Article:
Loewe Xelos A42 £3400

31st May 2005 | 23:00

Can flat TV trailblazers Loewe come up with another winner?

TechRadar rating:

3 stars

Good with Freeview and Scart, but higher-quality sources look noisy

Like:

<p>Stylish</p><p>Great audio</p>

Dislike:

<p>Not the best picture</p><p>High noise levels</p>

German manufacturer Loewe has long been associated with producing luxury plasmas that not only look the part, but also come loaded with fancy features not found on many TVs.

That doesn't appear to be the case here, however, because despite having a HDMI input, this particular model has just an analogue tuner inside. A Freeview-enabled model is available now for an extra £100, but can't handle MPEG5, thus rendering that hallowed 'red button' and Freeview's seven-day programme guide useless. Until the planned new chassis makes Freeview interactive, we recommend steering clear of that 'upgrade'.

Make no mistake, though, this is an expensive-looking TV. Sculpted and curvy, the 3D-effect tear-drop design speaker grille is a masterly touch of class. Our sample came with a tabletop stand (TS62) as well as cable ties and a rather funky, but cheap-looking fabric 'hose' for bundling cables together if wall-hanging is required.

Bear in mind, though, that this LCD is heavier than most, and a likely wall will have to be stronger than Germany's back four.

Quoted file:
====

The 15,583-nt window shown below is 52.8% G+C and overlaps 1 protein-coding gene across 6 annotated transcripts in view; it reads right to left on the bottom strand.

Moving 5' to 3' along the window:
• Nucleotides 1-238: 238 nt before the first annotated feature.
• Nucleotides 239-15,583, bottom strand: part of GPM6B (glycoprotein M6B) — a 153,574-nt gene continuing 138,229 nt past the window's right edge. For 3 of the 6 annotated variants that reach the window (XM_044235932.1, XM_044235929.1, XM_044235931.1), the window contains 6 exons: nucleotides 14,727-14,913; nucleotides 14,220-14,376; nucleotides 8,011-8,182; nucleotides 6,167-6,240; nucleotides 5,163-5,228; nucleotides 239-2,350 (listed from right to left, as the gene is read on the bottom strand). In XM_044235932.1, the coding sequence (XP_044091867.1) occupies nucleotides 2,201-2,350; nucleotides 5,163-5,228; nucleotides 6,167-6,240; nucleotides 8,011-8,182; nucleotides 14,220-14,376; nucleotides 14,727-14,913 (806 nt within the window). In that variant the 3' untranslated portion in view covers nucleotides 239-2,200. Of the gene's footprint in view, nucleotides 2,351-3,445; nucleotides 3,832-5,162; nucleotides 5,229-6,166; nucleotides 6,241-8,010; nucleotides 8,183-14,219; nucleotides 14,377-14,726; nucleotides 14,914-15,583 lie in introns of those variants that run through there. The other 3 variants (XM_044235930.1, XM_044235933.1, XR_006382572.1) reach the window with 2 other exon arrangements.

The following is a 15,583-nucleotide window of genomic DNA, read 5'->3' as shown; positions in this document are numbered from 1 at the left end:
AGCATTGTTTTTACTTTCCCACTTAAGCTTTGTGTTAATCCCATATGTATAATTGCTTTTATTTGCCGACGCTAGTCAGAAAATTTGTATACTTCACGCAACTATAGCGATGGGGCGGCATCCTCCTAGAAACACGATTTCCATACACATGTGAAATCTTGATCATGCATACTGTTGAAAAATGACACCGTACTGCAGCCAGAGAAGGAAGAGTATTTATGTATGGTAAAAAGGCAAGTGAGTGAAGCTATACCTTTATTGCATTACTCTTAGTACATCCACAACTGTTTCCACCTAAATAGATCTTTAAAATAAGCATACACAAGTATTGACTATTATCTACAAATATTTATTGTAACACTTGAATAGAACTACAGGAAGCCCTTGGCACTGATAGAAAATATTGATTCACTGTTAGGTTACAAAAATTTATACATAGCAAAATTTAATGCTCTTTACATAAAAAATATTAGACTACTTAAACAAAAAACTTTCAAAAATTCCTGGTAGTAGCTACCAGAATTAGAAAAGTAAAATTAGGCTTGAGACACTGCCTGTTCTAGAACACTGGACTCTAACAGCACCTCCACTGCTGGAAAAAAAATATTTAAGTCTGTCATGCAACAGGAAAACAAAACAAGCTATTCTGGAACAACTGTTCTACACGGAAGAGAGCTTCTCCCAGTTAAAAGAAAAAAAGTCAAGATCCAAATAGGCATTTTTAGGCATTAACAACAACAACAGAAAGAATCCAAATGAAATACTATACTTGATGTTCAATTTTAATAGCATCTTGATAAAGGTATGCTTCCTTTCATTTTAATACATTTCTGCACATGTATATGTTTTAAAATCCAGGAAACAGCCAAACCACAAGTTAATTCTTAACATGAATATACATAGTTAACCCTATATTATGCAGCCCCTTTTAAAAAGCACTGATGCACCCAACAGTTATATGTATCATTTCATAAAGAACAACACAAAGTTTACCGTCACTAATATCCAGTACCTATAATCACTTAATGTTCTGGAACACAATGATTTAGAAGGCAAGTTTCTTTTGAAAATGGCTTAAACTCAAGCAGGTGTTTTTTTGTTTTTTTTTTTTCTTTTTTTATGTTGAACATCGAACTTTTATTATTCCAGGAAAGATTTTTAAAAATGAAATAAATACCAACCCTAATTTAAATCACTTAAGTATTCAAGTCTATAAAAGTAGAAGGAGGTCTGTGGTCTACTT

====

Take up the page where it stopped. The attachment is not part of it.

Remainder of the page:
Connections are ample, with the rear panel boasting that HDMI input, two Scarts (one RGB), component video, aerial, stereo audio and, unusually and impressively, coaxial digital audio inputs. There are also audio outputs for stereo and coaxial digital audio. A side panel provides an additional set of composite video and stereo audio inputs, presumably intended to be used with a camcorder.

Letting down the sense of style that oozes from this set, the remote control is plasticky and the TV's menus are slow. And with subtle thumb movements needed to navigate the user-unfriendly on-screen menus, this set takes a while to get to know.

Loewe-ly stuff?

Armed with a high resolution, ALiS panel and a claimed 1,000:1 contrast, we expected the A42 to reveal another glimpse of Loewe perfection with our Elektra disc. However, the first thing that struck us about the picture (and this applies to DVD via HDMI and component video) was the noise.

Even during stable, well-lit Elektra scenes beside the lake, fizzing over horizontal motion was a problem. There was also a 'black hole' approach to dark areas of the image, as well as dot crawl. Similarly, despite a reasonably detailed showing of high-def, there are other plasmas that can better handle it.

That said, the A42's ALiS panel takes pictures from the analogue tuner and from a Freeview box via Scart rather better, presenting clean, stable pictures, with little colour banding. Colours were vibrant, although skin tones were a touch ripe. Such a solid performance with low-quality picture sources puts the A42 almost in a class of its own: many a pricey, HD-ready plasma has been tripped up by such images.

Audio, meanwhile, is exceptional from all sources - typical Loewe - and hard to fault.

The A42 certainly won't challenge the Pioneers and Hitachis of this world with its performance with high-quality sources, but its TV tuner and Scart pictures make it a good bet for day-to-day use. At the very least, it's one of the prettiest plasmas around

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